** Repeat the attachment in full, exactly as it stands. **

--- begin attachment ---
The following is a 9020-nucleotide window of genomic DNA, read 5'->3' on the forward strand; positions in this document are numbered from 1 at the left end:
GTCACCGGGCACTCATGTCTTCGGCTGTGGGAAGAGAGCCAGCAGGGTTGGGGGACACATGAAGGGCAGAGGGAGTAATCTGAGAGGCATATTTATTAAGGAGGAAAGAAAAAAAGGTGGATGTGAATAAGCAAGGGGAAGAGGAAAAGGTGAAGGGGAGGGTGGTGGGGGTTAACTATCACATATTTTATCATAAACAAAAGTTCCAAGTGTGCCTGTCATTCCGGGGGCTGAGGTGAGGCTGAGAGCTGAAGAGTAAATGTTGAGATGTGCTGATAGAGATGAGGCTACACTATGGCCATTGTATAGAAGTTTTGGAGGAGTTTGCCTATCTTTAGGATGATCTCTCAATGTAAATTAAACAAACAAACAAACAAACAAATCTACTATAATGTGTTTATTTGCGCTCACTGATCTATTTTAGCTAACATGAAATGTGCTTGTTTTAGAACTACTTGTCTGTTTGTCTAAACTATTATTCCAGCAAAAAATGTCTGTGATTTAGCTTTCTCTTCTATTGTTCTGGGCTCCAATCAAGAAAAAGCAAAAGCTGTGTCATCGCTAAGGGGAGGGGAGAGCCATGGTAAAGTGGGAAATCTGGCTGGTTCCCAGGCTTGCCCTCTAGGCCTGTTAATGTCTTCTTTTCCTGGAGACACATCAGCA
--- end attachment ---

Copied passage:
The following is a 9020-nucleotide window of genomic DNA, read 5'->3' on the forward strand; positions in this document are numbered from 1 at the left end:
GTCACCGGGCACTCATGTCTTCGGCTGTGGGAAGAGAGCCAGCAGGGTTGGGGGACACATGAAGGGCAGAGGGAGTAATCTGAGAGGCATATTTATTAAGGAGGAAAGAAAAAAAGGTGGATGTGAATAAGCAAGGGGAAGAGGAAAAGGTGAAGGGGAGGGTGGTGGGGGTTAACTATCACATATTTTATCATAAACAAAAGTTCCAAGTGTGCCTGTCATTCCGGGGGCTGAGGTGAGGCTGAGAGCTGAAGAGTAAATGTTGAGATGTGCTGATAGAGATGAGGCTACACTATGGCCATTGTATAGAAGTTTTGGAGGAGTTTGCCTATCTTTAGGATGATCTCTCAATGTAAATTAAACAAACAAACAAACAAACAAATCTACTATAATGTGTTTATTTGCGCTCACTGATCTATTTTAGCTAACATGAAATGTGCTTGTTTTAGAACTACTTGTCTGTTTGTCTAAACTATTATTCCAGCAAAAAATGTCTGTGATTTAGCTTTCTCTTCTATTGTTCTGGGCTCCAATCAAGAAAAAGCAAAAGCTGTGTCATCGCTAAGGGGAGGGGAGAGCCATGGTAAAGTGGGAAATCTGGCTGGTTCCCAGGCTTGCCCTCTAGGCCTGTTAATGTCTTCTTTTCCTGGAGACACATCAGCA